MYV - Celebrating Our Local Veteran - William Oscar

William Oscar Warren Jr., Part 2 of 2

Born in the Roaring ‘20s — U.S. Air Force Airman 1st Class, Farmer & Epic Traveler

Celebrate Our Veteran gives voice to the stories of the U.S. military veterans living amongst us. The actions of these brave and dedicated people, who have served our country both in active military duty as well as administrative positions, have and continue to contribute to the protection and preservation of us and our country. 

We hope that this section of our paper is an opportunity for our community to hear and see veterans with new eyes, and for veterans to receive recognition and honor for their experiences and life journeys. 

This month’s Celebrate Our Veteran recounts the story of William Oscar Warren, Jr., known to his friends as WO, as told in his own words. This is part two of a two-part series, continued from last month. Click here to read Part 1. 

by Melissa LaScaleia

Continued from last month….

“On Monday I went to the order room to check in, and the sergeant said to me, ‘What are you doing here?’ And I said, ‘I’m signing in.’ And he said, ‘I already signed you in. I knew you’d be here. Take your wife and go home and get settled and come back tomorrow morning.’

After graduation, I was going to be sent to North Africa for my duty assignment, but my wife was about 5 months pregnant, so they sent me to Donaldson Air Base in South Carolina instead.

I found out that they had a detachment at Pope Air Force Base in North Carolina, 25 miles from my home. And I explained my personal situation to my sergeant and he agreed to send me there for my regular duty instead. I was able to live at home and drive into work every day.

This was during the Cold War era, so we were always expecting to be attacked by somebody. I worked behind a big wall of plexiglass, and any information I had, I had to write backwards so the commanding officers in front of the glass could read it. It took some practice to get good at that, but it wasn’t as hard as I thought it would be. My days were a combination of studying radar, working behind the plexiglass writing, and working on what was called a height finder, to discover the whereabouts of enemy planes.

One night about 2 am, I was on radar duty; my radar scope was covering 500 miles in all directions. I saw a blip come up on the edge of my scope. I immediately started to track it, but when the needle had rotated around one time, the dot was in the center. Then the next time, it was almost off the screen.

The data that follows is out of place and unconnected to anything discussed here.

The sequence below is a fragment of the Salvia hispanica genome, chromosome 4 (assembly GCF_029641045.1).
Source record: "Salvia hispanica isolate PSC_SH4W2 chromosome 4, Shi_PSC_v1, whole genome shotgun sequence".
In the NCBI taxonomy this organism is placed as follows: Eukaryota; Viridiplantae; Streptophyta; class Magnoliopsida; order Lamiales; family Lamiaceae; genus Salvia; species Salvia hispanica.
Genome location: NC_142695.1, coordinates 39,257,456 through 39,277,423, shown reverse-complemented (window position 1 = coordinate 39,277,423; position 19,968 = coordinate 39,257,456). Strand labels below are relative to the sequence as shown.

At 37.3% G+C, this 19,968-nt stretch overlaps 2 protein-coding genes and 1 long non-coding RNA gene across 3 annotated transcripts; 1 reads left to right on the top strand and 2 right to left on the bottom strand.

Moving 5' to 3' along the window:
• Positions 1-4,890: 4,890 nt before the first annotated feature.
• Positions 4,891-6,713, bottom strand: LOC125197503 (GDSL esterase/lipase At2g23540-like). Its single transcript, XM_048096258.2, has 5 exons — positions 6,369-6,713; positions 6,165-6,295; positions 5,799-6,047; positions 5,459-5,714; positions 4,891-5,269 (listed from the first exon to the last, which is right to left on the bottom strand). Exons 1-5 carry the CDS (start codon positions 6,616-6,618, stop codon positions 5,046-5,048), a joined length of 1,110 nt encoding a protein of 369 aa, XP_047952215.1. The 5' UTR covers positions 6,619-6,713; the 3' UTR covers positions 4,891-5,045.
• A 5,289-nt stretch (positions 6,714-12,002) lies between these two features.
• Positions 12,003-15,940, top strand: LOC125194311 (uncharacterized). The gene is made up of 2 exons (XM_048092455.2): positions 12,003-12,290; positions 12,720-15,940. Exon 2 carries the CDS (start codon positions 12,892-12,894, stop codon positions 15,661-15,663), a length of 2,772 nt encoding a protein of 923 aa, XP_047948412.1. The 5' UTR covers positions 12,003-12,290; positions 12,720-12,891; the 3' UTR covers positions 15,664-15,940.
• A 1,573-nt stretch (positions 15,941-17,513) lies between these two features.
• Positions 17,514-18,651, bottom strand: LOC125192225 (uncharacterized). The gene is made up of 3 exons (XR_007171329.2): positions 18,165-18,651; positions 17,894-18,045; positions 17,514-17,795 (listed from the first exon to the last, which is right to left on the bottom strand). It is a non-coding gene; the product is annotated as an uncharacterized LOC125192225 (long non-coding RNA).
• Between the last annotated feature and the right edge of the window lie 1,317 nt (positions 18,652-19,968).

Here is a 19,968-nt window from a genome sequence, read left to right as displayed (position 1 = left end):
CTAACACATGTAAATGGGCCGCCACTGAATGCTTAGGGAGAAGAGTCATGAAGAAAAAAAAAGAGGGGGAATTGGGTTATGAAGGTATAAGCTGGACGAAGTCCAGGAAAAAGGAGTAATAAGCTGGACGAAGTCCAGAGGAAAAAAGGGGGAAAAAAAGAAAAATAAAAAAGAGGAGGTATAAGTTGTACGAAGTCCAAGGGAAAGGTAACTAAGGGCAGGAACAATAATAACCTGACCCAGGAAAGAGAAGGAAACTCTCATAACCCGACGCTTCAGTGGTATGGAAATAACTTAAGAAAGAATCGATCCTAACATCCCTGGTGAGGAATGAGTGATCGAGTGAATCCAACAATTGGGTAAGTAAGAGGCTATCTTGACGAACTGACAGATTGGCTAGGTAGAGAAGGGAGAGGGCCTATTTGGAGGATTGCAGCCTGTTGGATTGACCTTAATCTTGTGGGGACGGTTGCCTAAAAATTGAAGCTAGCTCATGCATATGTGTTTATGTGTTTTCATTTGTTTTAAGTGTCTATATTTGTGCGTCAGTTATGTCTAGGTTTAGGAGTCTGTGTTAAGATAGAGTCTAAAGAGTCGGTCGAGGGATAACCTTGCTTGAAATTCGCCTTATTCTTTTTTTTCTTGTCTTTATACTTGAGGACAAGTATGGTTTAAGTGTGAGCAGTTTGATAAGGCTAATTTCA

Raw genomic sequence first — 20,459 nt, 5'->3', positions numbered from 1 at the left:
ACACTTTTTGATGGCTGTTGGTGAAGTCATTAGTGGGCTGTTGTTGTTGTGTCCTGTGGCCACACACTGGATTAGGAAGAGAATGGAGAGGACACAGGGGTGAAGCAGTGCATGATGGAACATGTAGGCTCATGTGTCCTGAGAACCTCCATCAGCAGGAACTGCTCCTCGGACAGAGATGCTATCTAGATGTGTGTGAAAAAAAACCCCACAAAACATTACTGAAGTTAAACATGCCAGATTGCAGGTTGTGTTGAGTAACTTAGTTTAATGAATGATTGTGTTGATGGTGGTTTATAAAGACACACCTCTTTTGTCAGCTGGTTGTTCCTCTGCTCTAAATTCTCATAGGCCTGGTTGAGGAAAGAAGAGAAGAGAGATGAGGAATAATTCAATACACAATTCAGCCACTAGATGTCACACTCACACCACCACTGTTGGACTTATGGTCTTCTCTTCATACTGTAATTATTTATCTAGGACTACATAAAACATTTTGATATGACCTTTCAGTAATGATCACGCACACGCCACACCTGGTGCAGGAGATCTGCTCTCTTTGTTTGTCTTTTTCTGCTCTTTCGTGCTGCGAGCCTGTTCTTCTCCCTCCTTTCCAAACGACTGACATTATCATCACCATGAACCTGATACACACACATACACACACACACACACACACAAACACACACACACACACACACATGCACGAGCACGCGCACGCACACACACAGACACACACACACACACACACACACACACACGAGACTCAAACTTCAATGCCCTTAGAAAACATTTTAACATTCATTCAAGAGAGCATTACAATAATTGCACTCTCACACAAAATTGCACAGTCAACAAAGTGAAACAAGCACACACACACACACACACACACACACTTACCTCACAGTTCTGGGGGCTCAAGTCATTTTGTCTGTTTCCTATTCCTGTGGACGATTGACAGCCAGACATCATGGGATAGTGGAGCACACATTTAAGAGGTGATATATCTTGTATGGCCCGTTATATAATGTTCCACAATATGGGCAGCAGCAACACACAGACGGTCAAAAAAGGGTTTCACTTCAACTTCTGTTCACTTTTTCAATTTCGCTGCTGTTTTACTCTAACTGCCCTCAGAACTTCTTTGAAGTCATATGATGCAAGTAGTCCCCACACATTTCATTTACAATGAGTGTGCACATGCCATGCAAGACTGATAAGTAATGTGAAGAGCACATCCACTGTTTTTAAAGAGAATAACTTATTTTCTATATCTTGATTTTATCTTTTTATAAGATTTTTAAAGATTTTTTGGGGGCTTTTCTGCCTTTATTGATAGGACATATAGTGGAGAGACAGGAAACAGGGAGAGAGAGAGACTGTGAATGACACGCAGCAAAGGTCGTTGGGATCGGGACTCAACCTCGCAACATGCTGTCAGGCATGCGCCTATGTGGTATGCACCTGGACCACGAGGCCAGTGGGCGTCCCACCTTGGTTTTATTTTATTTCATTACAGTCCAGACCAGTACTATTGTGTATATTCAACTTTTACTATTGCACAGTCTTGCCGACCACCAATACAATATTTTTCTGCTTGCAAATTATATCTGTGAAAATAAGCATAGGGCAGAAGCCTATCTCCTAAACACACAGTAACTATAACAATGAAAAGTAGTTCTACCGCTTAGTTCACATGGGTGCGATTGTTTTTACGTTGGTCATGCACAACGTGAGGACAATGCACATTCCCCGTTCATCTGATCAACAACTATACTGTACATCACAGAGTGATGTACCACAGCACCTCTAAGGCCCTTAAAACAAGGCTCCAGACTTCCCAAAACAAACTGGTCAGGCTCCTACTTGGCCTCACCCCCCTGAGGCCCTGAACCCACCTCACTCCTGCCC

It got my attention, so I called it in to my headquarters, Shaw Air Force Base. They had picked it up too, but also couldn’t identify it. I kept a log book of my recordings that I wrote out by hand, this was the era before computers, and I recorded it as an unidentified flying object. We never knew what it was, but it was moving fast.

Everything went pretty smoothly during my time in the military. We went on what was called maneuvers in 1955, in Louisiana and Texas for three months. These were joint Army, Navy, and Air Force mock war training operations. We packed up all our equipment and loaded up a convoy that we took to Louisiana, doing what we did in North Carolina, scanning the skies. In the mock encounter, somehow a plane got through our system, and in the exercises we were all killed.

Once in the service, I really enjoyed it, and was thinking about staying in. I made Airman 1st Class in twenty-two months. I had 26 months to make staff. But then I found out that as a radar operator, you can’t make staff your first enlistment. I was kind of disappointed. I decided to leave the military early because the government had too many enlisted men and they were letting 600,000 men out early if they wanted to go.

My father wanted me to come back home, so he offered to build a service station with all expenses paid, for my brother and I to run. I decided to take the offer, and signed up with Philips Petroleum company in 1957 after I was discharged.

Then I got into the oil business, running delivery for kerosene, gasoline, and fuel oil. We delivered anything from 5 to 150 gallons at a time to tanks in people’s yards or on their farms. We also built two more stations that we rented out, and sold Phillips 66 gasoline to other stations.

We stayed in the business until 1996. Then we sold it, and my wife and I bought a van and started traveling. We covered all fifty states, all over Nova Scotia, and parts of Mexico and Canada. While we were traveling, we were still managing farmland from afar.

I was on the board of the Erwin Voluntary Fire Department for over fifty years, as director. I did it as a civil servant, and they gave me a plaque to commemorate my service. I started playing golf when I was thirty years old, and played until I was ninety-three when a sciatic nerve in my right leg started to bother me; I never got over it and lost interest in the game.

We were traveling until 2010, then we kind of slowed down. We’ve still done a bit of traveling since then. 

My wife wanted to spend more time in Myrtle Beach, SC, so we bought a park model camper at Myrtle Beach Travel Park. We spent part of our time in Myrtle Beach, and the other part of the time in Erwin. 

We were staying in our own home in Erwin until two months ago, when my wife broke her hip. She’s using a walker now, doing physical therapy, and my eldest daughter didn’t think I could look after her alone at my age. So we’re living with my daughter now in Market Common. We have our own space but we’ll eat together because I like her cooking. 

I still drive. My driver’s license expires when I’m 100 years old, then I have to get it renewed.”

The Coastal Insider

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